ByteDance’s Fintech Ambitions in Tatters Amid China Clampdown on Bigtechs

ByteDance’s Fintech Ambitions in Tatters Amid China Clampdown on Bigtechs

by September 21, 2021

TikTok’s owner ByteDance said on September 01, 2021 that it plans to scale back its fintech business and sell its securities brokerage operations amid regulatory pressure on fintech companies.

The firm did not name the business unit it intends to divest nor did it provide data about its financial services business, but report by Chinese media LatePost claims that ByteDance is planning to exit the brokerage business completely. This follows the abandonment of its long-prepared wealth management business earlier this year, the report says.

In Hong Kong, ByteDance runs Songshu Zhengquan, which translates to Squirrel Securities. Songshu Zhengquan provides financial information services, stock trading and brokerage services.

In mainland China, ByteDance operates Haitun Gupiao, which translates to Dolphin Stocks and provides stock market information and allows users to open stock trading accounts and access trading services through links provided by securities companies within the app.

Together, these two securities trading platforms are worth around RMB 500 million to RMB 1 billion (US$77–144 million), sources to LatePost. ByteDance has reportedly been in talks with investment institutions including CICC, CITIC, and Fosun Group. Two have responded with the intent to purchase these operations.

Last year, ByteDance also acquired Hong Kong brokerage Asia-Pacific Securities, renaming it as Stellar Securities, according to a report by the now-defunct Apple Daily newspaper. There was plans for a go live in early 2021.

Sources told Reuters that ByteDance has never prioritized fintech expansion but instead has focused on sectors including e-commerce and gaming as its next growth areas as it seeks to new revenue streams.

ByteDance’s fintech ambitions

ByteDance is the owner and operator of popular short-video social media app TikTok. It’s also the world’s most valued private company at US$140 billion, according to CB Insights data.

Following the lead of other Chinese bigtechs, ByteDance has been making inroads into financial services, starting in 2017 with the launch of Haitun Gupiao, or Dolphin Stocks, a report by the South China Morning Post retraces.

This was followed in 2018 by its entry into the insurance business through the acquisition of Beijing Huaxia Insurance Brokers, an in October 2019 by the launch of a lending app that lets users with consumer credit, installment payments, and credit card services.

Last year, ByteDance won an online micro-lending license in Shenzhen and obtained an online payment license through the acquisition of Wuhan Hezhong Yibao Technology, the operator of third-party payment service UIPay.

The move helped it build up its payment capabilities and culminated in January 2021 in the launch of Douyin Pay, ByteDance’s own third-party mobile payment platform for Douyin, the Chinese version of TikTok. Dou Fenqi, which translates to Dou Installments, was later added to Douyin, allowing users to pay their bills in monthly installments, Chinese media reported.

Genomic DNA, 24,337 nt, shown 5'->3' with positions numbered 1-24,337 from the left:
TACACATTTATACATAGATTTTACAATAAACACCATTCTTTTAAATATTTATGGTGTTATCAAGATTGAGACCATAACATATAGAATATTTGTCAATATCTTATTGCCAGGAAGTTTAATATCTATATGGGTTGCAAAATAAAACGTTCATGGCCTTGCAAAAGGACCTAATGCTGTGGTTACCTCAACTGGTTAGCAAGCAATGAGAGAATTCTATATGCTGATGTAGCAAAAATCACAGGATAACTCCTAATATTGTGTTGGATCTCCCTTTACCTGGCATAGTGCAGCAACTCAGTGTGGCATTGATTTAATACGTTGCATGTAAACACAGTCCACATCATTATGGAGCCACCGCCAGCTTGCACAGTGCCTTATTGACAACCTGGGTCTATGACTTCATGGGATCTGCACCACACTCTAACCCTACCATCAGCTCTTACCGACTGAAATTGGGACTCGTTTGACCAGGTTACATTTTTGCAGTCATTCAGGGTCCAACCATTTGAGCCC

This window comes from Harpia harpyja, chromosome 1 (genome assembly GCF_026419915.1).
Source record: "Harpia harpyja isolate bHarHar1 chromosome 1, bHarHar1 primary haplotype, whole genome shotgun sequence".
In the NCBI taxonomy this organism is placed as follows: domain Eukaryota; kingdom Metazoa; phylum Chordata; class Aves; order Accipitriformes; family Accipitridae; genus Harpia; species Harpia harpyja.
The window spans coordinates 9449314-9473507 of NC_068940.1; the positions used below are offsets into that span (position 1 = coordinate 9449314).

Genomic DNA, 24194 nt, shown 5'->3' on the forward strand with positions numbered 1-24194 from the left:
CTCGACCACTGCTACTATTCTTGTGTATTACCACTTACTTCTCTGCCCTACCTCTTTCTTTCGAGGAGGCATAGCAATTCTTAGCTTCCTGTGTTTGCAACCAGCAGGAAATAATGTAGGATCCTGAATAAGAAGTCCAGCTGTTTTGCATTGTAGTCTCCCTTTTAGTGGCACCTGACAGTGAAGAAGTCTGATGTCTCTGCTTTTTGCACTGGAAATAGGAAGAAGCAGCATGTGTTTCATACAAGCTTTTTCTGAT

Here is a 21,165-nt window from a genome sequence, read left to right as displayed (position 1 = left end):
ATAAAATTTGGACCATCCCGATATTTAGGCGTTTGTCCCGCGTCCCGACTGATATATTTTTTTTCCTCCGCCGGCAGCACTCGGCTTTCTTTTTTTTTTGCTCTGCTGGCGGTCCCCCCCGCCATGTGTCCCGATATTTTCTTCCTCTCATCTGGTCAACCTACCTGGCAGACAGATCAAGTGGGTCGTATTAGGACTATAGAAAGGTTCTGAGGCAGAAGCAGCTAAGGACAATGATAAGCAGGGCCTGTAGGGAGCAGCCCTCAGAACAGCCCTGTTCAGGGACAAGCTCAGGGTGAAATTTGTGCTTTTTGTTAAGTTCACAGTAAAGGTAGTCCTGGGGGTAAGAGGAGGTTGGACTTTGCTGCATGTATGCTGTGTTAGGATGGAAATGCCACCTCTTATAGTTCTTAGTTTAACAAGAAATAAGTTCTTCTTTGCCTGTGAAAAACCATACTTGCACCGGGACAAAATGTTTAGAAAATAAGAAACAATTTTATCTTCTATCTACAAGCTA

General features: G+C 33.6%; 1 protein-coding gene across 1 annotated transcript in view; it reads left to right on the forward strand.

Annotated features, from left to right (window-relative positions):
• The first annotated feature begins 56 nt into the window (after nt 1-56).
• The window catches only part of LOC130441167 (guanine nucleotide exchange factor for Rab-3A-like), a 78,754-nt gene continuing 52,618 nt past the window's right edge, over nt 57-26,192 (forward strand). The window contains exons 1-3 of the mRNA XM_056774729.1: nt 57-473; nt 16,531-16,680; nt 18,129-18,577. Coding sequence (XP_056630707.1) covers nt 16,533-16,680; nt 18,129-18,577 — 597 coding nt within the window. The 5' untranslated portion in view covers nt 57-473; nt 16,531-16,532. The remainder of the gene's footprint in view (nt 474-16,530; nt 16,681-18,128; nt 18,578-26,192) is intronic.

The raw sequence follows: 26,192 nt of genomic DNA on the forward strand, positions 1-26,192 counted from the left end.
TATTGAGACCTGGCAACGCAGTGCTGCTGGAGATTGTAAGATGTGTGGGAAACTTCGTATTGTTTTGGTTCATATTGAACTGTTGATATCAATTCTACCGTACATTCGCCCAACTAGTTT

Overseas, ByteDance has contemplated Southeast Asia’s digital banking opportunity. In Singapore, it was one of the contenders for a digital banking license, and had reportedly started negotiations for a tie-up with an investment group linked to Singapore’s Lee business family in this regard.

In September 2020, sources told the Business Times that ByteDance was planning to spend several billion dollars and add hundreds of jobs in Singapore over the next three years. This was part of a larger plan to make the city-state its base for expansion in Asia after the Trump administration forced it to sell TikTok’s US assets.

China tightens regulation for fintechs

ByteDance’s partial retreat from financial services comes at a time when Beijing is tightening regulation on the country’s fintech sector over unfair competition practices and abuse of market dominance concerns.

Since H2 2020, a series of measures has been rolled out by the government to put the brakes on China’s fast-growing fintech sector, including rules on online micro-lending, requiring more restrictions on capital, licensing requirements, funding sources and business scope.

After having regulators halt its planned US$37 billion initial public offering (IPO), Ant Group has been forced to restrict its operations and embark on a massive restructuring plan that includes overhauling the group’s entire operation into a financial holding company, revamping its user data policy, and ceasing cross-selling as part of a broader anti-monopoly push.

ByteDance, which had been weighing an IPO of all or some of its businesses in the US or Hong Kong, has been forced to put on hold its intentions to list offshore earlier this year after government officials told the company to focus on addressing data security risks, sources told the Wall Street Journal in July.


Featured image: ByteDance  Shanghai Office